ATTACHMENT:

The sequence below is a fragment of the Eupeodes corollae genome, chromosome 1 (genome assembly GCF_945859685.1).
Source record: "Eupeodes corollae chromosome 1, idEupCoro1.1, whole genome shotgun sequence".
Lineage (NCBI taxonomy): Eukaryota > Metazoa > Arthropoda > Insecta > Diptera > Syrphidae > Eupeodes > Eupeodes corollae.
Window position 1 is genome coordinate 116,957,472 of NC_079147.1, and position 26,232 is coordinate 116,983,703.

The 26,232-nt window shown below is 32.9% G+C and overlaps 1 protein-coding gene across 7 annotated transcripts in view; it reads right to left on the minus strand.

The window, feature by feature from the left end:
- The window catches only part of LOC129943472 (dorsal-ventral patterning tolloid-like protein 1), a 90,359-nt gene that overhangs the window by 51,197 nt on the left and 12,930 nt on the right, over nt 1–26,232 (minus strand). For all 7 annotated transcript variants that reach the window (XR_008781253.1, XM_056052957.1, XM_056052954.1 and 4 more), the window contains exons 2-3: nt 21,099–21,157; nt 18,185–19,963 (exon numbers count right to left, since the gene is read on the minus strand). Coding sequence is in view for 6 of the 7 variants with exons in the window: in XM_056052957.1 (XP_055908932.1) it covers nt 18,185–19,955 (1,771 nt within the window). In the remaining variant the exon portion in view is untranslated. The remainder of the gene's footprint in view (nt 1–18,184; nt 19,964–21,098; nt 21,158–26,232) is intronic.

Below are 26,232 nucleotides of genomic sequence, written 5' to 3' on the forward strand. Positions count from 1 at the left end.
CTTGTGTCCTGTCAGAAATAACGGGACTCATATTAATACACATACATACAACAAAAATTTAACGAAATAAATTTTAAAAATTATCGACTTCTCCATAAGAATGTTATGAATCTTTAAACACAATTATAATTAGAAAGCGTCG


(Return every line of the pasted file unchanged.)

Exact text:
The sequence below is a fragment of the Eupeodes corollae genome, chromosome 1 (genome assembly GCF_945859685.1).
Source record: "Eupeodes corollae chromosome 1, idEupCoro1.1, whole genome shotgun sequence".
Lineage (NCBI taxonomy): Eukaryota > Metazoa > Arthropoda > Insecta > Diptera > Syrphidae > Eupeodes > Eupeodes corollae.
Window position 1 is genome coordinate 116,957,472 of NC_079147.1, and position 26,232 is coordinate 116,983,703.

The 26,232-nt window shown below is 32.9% G+C and overlaps 1 protein-coding gene across 7 annotated transcripts in view; it reads right to left on the minus strand.

The window, feature by feature from the left end:
- The window catches only part of LOC129943472 (dorsal-ventral patterning tolloid-like protein 1), a 90,359-nt gene that overhangs the window by 51,197 nt on the left and 12,930 nt on the right, over nt 1–26,232 (minus strand). For all 7 annotated transcript variants that reach the window (XR_008781253.1, XM_056052957.1, XM_056052954.1 and 4 more), the window contains exons 2-3: nt 21,099–21,157; nt 18,185–19,963 (exon numbers count right to left, since the gene is read on the minus strand). Coding sequence is in view for 6 of the 7 variants with exons in the window: in XM_056052957.1 (XP_055908932.1) it covers nt 18,185–19,955 (1,771 nt within the window). In the remaining variant the exon portion in view is untranslated. The remainder of the gene's footprint in view (nt 1–18,184; nt 19,964–21,098; nt 21,158–26,232) is intronic.

Below are 26,232 nucleotides of genomic sequence, written 5' to 3' on the forward strand. Positions count from 1 at the left end.
CTTGTGTCCTGTCAGAAATAACGGGACTCATATTAATACACATACATACAACAAAAATTTAACGAAATAAATTTTAAAAATTATCGACTTCTCCATAAGAATGTTATGAATCTTTAAACACAATTATAATTAGAAAGCGTCG